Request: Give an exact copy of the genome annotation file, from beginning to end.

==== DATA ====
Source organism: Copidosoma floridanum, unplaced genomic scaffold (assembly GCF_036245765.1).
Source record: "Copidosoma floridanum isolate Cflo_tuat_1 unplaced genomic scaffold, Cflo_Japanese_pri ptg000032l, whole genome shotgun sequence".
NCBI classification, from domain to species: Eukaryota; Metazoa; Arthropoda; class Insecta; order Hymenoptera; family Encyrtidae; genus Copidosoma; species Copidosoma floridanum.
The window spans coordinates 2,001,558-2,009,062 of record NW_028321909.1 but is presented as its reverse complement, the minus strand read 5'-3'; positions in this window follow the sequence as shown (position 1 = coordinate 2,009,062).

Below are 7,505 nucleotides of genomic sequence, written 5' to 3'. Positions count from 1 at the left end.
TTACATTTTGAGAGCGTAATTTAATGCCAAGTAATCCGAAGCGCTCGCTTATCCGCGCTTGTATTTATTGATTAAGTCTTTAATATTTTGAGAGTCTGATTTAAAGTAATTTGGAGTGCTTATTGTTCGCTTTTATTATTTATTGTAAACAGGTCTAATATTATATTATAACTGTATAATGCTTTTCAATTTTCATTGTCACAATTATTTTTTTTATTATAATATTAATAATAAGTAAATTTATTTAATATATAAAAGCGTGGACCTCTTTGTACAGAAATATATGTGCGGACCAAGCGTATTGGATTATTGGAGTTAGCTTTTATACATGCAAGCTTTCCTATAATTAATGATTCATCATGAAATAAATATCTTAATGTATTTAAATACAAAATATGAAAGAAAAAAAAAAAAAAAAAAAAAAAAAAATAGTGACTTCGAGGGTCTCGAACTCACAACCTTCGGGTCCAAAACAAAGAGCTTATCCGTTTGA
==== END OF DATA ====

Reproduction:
Source organism: Copidosoma floridanum, unplaced genomic scaffold (assembly GCF_036245765.1).
Source record: "Copidosoma floridanum isolate Cflo_tuat_1 unplaced genomic scaffold, Cflo_Japanese_pri ptg000032l, whole genome shotgun sequence".
NCBI classification, from domain to species: Eukaryota; Metazoa; Arthropoda; class Insecta; order Hymenoptera; family Encyrtidae; genus Copidosoma; species Copidosoma floridanum.
The window spans coordinates 2,001,558-2,009,062 of record NW_028321909.1 but is presented as its reverse complement, the minus strand read 5'-3'; positions in this window follow the sequence as shown (position 1 = coordinate 2,009,062).

Below are 7,505 nucleotides of genomic sequence, written 5' to 3'. Positions count from 1 at the left end.
TTACATTTTGAGAGCGTAATTTAATGCCAAGTAATCCGAAGCGCTCGCTTATCCGCGCTTGTATTTATTGATTAAGTCTTTAATATTTTGAGAGTCTGATTTAAAGTAATTTGGAGTGCTTATTGTTCGCTTTTATTATTTATTGTAAACAGGTCTAATATTATATTATAACTGTATAATGCTTTTCAATTTTCATTGTCACAATTATTTTTTTTATTATAATATTAATAATAAGTAAATTTATTTAATATATAAAAGCGTGGACCTCTTTGTACAGAAATATATGTGCGGACCAAGCGTATTGGATTATTGGAGTTAGCTTTTATACATGCAAGCTTTCCTATAATTAATGATTCATCATGAAATAAATATCTTAATGTATTTAAATACAAAATATGAAAGAAAAAAAAAAAAAAAAAAAAAAAAAAATAGTGACTTCGAGGGTCTCGAACTCACAACCTTCGGGTCCAAAACAAAGAGCTTATCCGTTTGA